OK, let’s approach this from another angle.
The core problem Bitcoin tries to solve is how to get consensus in a continuously changing, free-for-all group. It “solves” this essentially insoluble problem by making everyone walk through treacle, so it’s always evident who is in front.
But the problem is, it isn’t really evident. Slowing everyone down doesn’t take away the core problem: that someone with more resources than you can eat your lunch. Right now, with only modest resources, I could rewrite all of Bitcoin history. By the rules of the game, you’d have to accept my longer chain and just swallow the fact you thought you’d minted money.
If you want to avoid that, then you have to have some other route to achieve a consensus view of history. Once you have a way to achieve such a consensus, then you could mint coins by just sequentially numbering them instead of burning CPU on slowing yourself down, using the same consensus mechanism.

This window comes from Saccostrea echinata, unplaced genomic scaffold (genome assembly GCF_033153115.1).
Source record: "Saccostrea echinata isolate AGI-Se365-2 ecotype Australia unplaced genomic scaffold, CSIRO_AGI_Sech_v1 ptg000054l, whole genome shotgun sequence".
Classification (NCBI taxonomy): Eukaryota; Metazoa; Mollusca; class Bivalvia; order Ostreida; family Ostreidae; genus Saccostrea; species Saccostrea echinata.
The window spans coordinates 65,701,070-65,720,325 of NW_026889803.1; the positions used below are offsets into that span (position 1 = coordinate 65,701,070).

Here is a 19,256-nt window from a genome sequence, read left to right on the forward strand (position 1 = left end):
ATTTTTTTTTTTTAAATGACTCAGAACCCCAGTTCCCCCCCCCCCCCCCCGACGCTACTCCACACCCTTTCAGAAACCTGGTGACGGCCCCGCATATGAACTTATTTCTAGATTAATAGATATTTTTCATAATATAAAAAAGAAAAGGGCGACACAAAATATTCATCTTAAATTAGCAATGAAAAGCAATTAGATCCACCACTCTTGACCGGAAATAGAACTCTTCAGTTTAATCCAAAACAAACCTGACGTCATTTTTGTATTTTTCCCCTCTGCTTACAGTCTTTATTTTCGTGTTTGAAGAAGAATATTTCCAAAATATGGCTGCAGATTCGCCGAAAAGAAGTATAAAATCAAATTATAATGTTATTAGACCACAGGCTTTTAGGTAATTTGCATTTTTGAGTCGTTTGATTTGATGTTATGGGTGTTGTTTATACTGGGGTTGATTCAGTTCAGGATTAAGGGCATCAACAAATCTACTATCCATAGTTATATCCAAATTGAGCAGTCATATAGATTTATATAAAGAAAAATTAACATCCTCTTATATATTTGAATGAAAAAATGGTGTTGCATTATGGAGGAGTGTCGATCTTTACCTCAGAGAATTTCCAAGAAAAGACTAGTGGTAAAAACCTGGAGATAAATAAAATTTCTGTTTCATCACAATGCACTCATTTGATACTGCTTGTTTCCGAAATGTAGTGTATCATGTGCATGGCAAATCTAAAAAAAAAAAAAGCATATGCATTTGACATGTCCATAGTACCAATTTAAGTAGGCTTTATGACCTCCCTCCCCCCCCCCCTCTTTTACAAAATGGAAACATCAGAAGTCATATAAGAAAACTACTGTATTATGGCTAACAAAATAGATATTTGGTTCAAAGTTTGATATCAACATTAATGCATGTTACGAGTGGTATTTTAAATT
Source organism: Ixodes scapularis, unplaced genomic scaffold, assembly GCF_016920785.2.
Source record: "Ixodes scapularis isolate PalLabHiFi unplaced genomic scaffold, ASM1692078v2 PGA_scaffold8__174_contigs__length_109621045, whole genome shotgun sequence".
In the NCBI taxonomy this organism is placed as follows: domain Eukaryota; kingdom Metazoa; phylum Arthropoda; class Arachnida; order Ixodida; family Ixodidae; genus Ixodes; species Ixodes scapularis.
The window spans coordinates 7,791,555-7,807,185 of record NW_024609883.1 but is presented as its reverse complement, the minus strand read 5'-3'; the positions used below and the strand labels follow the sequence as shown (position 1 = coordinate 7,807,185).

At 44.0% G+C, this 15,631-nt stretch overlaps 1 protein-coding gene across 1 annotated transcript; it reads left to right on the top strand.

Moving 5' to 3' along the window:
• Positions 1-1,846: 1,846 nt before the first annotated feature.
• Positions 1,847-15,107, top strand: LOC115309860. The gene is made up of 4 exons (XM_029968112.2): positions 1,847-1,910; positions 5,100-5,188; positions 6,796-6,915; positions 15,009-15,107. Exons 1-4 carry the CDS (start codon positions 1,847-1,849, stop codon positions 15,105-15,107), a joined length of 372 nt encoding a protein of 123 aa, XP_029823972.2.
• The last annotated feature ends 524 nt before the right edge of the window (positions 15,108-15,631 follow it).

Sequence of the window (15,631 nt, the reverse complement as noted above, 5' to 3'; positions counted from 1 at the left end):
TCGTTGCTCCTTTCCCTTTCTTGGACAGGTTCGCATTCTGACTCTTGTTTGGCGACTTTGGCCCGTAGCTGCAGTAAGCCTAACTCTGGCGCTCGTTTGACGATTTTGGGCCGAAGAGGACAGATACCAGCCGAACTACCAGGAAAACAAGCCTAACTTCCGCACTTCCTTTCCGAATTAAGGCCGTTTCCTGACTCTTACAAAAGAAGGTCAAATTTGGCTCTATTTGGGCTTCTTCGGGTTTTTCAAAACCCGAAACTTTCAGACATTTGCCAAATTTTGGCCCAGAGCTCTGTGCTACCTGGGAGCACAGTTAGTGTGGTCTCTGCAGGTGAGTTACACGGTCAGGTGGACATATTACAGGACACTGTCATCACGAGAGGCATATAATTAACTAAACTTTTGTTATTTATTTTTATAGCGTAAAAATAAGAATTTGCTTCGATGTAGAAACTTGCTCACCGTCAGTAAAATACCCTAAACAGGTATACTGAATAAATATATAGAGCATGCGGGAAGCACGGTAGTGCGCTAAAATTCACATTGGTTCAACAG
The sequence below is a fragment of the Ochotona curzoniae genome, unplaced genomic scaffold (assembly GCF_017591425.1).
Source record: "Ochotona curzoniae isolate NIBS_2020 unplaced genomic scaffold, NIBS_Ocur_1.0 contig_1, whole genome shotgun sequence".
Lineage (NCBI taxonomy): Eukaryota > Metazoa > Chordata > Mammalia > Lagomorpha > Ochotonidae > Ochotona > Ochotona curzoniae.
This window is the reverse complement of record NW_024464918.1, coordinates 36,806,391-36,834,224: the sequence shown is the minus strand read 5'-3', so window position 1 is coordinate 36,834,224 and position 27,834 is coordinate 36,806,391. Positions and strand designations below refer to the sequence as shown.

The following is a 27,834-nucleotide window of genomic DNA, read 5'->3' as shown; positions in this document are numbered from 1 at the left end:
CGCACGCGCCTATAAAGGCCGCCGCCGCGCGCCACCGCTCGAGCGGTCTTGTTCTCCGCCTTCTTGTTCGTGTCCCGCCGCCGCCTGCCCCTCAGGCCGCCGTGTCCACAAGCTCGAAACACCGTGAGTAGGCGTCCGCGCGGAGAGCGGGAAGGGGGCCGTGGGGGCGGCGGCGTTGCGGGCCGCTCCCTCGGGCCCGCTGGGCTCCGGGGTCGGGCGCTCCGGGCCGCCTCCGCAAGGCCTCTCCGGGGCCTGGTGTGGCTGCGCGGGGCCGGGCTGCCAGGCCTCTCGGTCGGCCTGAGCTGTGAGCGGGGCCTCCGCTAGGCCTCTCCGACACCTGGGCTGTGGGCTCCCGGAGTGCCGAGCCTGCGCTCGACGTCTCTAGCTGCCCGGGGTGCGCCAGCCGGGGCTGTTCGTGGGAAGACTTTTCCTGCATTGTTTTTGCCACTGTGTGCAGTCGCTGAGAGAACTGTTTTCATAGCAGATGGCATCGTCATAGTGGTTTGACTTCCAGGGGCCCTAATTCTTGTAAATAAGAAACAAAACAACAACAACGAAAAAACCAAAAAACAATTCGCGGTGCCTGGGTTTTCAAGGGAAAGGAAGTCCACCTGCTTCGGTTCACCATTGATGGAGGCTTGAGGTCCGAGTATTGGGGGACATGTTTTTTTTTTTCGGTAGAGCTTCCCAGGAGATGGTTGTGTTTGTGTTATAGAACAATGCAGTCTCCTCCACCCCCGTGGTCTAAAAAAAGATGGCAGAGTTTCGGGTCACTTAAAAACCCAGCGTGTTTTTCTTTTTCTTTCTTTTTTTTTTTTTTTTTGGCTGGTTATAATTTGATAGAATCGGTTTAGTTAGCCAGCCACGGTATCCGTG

Now, I don’t claim to have a robust way to achieve consensus; any route seems to open to attacks by people with more resources. But I make this observation: as several people have noted, currencies are founded on trust: trust that others will honour the currency. It seems to me that there must be some way to leverage this trust into a mechanism for consensus.
Right now, for example, in the UK, I can only spend GBP. At any one time, in a privacy preserving way, it would in theory be possible to know who was in the UK and therefore formed part of the consensus group for the GBP. We could then base consensus on current wielders of private keys known to be in the UK, the vast majority of whom would be honest. Or their devices would be honest on their behalf, to be precise. Once we have such a consensus group, we can issue coins simply by agreeing that they are issued. No CPU burning required.